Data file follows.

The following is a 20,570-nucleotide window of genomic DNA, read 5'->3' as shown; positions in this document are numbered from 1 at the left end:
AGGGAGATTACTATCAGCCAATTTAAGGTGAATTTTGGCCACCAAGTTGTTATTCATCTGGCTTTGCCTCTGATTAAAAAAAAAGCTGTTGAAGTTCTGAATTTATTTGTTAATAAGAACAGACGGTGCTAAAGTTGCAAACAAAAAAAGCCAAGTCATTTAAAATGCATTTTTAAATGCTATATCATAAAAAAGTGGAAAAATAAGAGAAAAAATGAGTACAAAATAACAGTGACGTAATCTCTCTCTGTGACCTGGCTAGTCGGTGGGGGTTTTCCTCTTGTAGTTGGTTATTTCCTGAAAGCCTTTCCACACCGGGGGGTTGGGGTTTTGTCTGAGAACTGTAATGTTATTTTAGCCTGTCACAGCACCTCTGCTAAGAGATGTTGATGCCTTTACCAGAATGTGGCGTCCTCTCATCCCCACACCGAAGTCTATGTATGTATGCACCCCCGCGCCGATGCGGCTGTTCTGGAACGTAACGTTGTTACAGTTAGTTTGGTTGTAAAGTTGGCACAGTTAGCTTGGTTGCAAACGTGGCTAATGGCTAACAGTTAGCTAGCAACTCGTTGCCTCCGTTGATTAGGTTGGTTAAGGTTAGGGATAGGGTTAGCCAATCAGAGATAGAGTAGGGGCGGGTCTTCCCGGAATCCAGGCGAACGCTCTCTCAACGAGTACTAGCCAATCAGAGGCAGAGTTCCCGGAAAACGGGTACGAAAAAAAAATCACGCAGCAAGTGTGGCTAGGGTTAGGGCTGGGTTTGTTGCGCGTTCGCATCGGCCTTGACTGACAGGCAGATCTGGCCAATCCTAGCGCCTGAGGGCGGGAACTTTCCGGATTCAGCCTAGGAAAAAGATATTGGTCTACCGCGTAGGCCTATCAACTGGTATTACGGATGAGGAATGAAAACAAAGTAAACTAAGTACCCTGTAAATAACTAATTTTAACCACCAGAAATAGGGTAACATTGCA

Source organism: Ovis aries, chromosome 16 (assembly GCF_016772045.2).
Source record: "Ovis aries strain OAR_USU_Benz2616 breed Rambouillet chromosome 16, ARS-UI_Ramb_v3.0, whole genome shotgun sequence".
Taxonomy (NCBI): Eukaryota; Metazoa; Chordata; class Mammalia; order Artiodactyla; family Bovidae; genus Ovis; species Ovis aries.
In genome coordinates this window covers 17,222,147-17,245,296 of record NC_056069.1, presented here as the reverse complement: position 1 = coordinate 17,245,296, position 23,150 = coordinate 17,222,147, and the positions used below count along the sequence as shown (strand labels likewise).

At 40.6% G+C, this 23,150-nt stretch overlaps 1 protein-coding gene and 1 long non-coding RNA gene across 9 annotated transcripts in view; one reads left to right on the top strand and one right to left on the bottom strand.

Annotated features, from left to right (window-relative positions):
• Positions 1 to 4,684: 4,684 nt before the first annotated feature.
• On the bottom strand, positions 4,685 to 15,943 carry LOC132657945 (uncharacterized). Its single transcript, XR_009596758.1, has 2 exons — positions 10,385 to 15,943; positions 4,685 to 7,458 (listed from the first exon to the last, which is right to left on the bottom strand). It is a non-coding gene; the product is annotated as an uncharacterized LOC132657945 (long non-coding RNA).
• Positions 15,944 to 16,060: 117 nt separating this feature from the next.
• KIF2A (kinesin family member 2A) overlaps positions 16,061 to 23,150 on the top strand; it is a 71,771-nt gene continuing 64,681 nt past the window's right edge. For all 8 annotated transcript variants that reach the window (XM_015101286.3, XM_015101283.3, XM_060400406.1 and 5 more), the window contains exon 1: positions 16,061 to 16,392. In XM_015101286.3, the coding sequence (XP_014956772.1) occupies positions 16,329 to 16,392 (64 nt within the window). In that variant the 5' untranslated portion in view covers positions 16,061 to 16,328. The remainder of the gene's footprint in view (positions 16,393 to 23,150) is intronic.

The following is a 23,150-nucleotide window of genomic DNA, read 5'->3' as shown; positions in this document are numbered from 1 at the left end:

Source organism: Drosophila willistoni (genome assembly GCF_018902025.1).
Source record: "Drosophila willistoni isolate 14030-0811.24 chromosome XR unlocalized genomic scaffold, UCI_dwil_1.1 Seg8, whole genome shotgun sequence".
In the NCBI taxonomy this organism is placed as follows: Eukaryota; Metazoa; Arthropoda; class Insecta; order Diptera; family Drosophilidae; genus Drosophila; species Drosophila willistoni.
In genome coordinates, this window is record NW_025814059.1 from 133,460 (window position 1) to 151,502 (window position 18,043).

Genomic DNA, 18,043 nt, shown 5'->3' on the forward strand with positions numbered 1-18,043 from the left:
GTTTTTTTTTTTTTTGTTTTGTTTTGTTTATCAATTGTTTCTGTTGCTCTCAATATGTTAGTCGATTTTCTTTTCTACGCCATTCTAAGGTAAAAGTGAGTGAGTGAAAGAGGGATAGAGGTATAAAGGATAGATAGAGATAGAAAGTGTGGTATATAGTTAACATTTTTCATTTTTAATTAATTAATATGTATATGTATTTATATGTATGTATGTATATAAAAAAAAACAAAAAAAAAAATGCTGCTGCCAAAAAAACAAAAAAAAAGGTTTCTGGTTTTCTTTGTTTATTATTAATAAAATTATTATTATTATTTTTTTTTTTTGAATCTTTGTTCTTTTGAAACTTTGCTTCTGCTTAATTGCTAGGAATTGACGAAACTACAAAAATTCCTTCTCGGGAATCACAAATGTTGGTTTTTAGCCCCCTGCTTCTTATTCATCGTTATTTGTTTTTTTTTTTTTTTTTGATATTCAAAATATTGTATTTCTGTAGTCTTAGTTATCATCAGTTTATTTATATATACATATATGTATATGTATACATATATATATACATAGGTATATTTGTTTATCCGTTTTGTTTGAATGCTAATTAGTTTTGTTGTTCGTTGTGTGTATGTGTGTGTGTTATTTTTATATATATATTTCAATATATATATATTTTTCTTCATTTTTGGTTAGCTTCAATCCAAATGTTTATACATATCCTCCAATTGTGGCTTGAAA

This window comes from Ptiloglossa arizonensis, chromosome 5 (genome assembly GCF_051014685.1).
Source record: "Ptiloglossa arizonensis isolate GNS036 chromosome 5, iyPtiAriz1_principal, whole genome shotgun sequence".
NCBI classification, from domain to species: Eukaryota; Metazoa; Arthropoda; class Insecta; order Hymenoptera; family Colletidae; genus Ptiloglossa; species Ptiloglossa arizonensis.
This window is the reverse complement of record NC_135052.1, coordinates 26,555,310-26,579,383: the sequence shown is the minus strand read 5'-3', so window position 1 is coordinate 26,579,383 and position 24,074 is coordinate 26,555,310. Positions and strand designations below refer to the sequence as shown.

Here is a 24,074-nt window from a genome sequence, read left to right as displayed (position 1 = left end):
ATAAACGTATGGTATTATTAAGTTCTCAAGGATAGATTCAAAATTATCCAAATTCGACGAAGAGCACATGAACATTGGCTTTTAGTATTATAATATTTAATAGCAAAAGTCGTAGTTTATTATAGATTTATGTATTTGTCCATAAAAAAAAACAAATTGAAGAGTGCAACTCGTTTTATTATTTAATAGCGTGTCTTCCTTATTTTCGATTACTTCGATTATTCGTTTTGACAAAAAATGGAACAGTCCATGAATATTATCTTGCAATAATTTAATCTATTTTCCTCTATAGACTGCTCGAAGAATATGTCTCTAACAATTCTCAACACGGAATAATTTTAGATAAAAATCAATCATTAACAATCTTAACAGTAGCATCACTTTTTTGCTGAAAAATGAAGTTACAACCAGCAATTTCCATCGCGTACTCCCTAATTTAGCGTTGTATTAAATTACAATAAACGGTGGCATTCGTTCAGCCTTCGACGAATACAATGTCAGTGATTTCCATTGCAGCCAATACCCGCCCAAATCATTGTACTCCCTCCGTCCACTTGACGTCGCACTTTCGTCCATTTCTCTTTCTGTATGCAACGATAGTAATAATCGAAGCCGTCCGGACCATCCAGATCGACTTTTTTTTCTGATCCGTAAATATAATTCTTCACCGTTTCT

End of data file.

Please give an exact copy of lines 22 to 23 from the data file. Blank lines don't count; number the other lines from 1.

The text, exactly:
NCBI classification, from domain to species: Eukaryota; Metazoa; Arthropoda; class Insecta; order Hymenoptera; family Colletidae; genus Ptiloglossa; species Ptiloglossa arizonensis.
This window is the reverse complement of record NC_135052.1, coordinates 26,555,310-26,579,383: the sequence shown is the minus strand read 5'-3', so window position 1 is coordinate 26,579,383 and position 24,074 is coordinate 26,555,310. Positions and strand designations below refer to the sequence as shown.